My dear friend Lori Brausen brought an excellent business tip to our local meeting last month, and I knew right away I wanted to share it with you all. The main concept comes from Kim Roach through Zentreprenuer.
Kim shared how your customers' biggest problems can become a goldmine of opportunities and ideas. She believes that problems can be your best friend, especially when it comes to ideas for generating content.
Kim Roach's sure-fire copy-writing formula is called PAS: Problem, Agitate, Solve. Let's look at each one of those steps.
- Problem: describe the problem your customer is experiencing. In our industry, this could be anything from trouble getting stamps to stick to the block, to difficulties with storage space, or even just the main annoyance most crafters feel cranky about--not having enough time.
- Agitate: talk about the problem. "Rub salt in the wound," Kim says. Does this problem lead to other problems? Does it crop up over and over? It's even more effective if you've had that same issue as well and can talk about it from personal experience and real emotion.
- Solve: give them the solution. Talk about the answers. Share how your product fixes the issue, frees up time, or eliminates annoyances. Share specifics about how your approach works efficiently and economically. And then tell them where to get the product or service.
What I appreciate most about this approach is how truthful it is. The problem is true. The emotions and frustrations attached to it are true. And you know, from personal experience and trial and error, that the solution is also true. That honesty resonates with people. And they appreciate what you've shared, and they'll be back for more.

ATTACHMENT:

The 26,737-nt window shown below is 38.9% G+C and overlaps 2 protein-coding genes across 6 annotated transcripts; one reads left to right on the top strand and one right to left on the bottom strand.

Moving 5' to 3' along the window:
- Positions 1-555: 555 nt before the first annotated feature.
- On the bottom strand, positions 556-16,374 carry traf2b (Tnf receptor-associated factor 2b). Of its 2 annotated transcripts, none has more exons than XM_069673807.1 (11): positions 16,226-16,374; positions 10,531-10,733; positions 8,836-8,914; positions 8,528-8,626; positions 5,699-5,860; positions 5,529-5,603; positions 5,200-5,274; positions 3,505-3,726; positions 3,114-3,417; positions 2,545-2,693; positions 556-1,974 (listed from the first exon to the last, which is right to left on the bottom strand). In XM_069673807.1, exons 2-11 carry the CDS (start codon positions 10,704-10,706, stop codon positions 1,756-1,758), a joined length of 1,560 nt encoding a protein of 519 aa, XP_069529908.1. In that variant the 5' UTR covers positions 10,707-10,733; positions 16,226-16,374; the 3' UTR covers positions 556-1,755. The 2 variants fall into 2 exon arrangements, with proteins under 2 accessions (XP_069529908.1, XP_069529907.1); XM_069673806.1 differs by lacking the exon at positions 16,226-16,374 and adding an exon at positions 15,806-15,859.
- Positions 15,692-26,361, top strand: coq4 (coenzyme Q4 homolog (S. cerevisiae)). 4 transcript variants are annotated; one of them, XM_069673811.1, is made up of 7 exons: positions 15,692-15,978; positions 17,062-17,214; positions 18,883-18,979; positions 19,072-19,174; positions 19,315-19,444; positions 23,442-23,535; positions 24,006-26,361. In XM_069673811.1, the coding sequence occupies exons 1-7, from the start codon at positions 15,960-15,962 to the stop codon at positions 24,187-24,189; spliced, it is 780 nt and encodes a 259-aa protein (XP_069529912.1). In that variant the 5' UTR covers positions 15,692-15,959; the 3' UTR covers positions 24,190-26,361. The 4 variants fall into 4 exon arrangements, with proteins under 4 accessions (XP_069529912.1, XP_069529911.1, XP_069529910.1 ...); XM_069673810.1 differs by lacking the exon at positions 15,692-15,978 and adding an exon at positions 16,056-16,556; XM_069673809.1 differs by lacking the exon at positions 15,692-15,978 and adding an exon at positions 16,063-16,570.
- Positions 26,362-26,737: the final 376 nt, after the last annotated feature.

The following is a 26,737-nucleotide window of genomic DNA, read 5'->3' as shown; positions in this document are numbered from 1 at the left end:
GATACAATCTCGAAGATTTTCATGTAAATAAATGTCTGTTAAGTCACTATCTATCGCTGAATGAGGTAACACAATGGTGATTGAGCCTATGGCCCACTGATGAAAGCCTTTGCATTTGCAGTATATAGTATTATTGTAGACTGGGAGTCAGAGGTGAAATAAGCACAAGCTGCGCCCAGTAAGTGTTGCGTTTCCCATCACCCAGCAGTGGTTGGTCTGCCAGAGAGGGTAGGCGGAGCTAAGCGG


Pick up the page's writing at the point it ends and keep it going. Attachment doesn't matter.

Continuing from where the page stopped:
Take a moment to sit down and make a list of 10 problems the average customer faces. Here's a few examples:
- how to manage scraps
- basic measurements
- knowing what adhesive to use
- crafting on a budget
- organizing ribbon
- finding the time
Every one of those issues could be not just a blog post, but a whole blog series. Each issue would be a great video concept. They would make fantastic, interesting, helpful newsletter articles.
I bet you can think of way more than 10 problems your stampers face. We'll never run out of problems, actually... so we'll never run out of content to cover.
Sometimes it can feel a little manipulative to talk about "formulas" or try to keep an outline in mind when writing blog posts and newsletter articles. But actually, the PAS concept just really good customer service. You're solving people's problems--meeting their needs--sometimes even before they have articulated that need to themselves. When you are meeting people's needs, you do not ever need to feel like you're doing anything wrong.
You may even have realized, reading this article, that you already naturally use a PAS outline when you're writing to your audience. It's a natural progression when you identify a problem, after all, to talk it over and eventually wind up at the solution.
And while customer friends may not be ready to tackle the particular problem you've focused on right at that moment, it will be in the back of their heads that you have answers for similar situations. Anything that sets you up as an expert in your field, that makes you the go-to-girl for advice, is going to add value to your business that will keep paying off for years down the road.
Dream Big! And try implementing the PAS concept this week.